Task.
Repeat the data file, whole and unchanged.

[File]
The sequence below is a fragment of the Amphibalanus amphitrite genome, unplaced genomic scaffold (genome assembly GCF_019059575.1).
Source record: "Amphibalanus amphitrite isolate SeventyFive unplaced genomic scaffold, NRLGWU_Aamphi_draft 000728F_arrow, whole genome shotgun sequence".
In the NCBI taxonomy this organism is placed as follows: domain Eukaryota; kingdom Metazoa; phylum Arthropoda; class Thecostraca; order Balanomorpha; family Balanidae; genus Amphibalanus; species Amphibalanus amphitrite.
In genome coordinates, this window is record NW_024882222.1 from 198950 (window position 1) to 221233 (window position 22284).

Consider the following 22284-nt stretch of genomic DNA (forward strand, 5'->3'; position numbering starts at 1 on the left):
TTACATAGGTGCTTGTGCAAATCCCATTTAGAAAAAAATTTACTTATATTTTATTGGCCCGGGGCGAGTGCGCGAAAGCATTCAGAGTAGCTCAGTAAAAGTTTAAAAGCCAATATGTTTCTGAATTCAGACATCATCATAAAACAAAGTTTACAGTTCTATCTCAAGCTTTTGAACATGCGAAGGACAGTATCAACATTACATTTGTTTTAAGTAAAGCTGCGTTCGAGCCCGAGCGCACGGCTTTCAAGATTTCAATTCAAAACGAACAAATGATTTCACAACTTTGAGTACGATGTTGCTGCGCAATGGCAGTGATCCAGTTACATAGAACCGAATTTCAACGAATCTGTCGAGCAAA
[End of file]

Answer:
The sequence below is a fragment of the Amphibalanus amphitrite genome, unplaced genomic scaffold (genome assembly GCF_019059575.1).
Source record: "Amphibalanus amphitrite isolate SeventyFive unplaced genomic scaffold, NRLGWU_Aamphi_draft 000728F_arrow, whole genome shotgun sequence".
In the NCBI taxonomy this organism is placed as follows: domain Eukaryota; kingdom Metazoa; phylum Arthropoda; class Thecostraca; order Balanomorpha; family Balanidae; genus Amphibalanus; species Amphibalanus amphitrite.
In genome coordinates, this window is record NW_024882222.1 from 198950 (window position 1) to 221233 (window position 22284).

Consider the following 22284-nt stretch of genomic DNA (forward strand, 5'->3'; position numbering starts at 1 on the left):
TTACATAGGTGCTTGTGCAAATCCCATTTAGAAAAAAATTTACTTATATTTTATTGGCCCGGGGCGAGTGCGCGAAAGCATTCAGAGTAGCTCAGTAAAAGTTTAAAAGCCAATATGTTTCTGAATTCAGACATCATCATAAAACAAAGTTTACAGTTCTATCTCAAGCTTTTGAACATGCGAAGGACAGTATCAACATTACATTTGTTTTAAGTAAAGCTGCGTTCGAGCCCGAGCGCACGGCTTTCAAGATTTCAATTCAAAACGAACAAATGATTTCACAACTTTGAGTACGATGTTGCTGCGCAATGGCAGTGATCCAGTTACATAGAACCGAATTTCAACGAATCTGTCGAGCAAA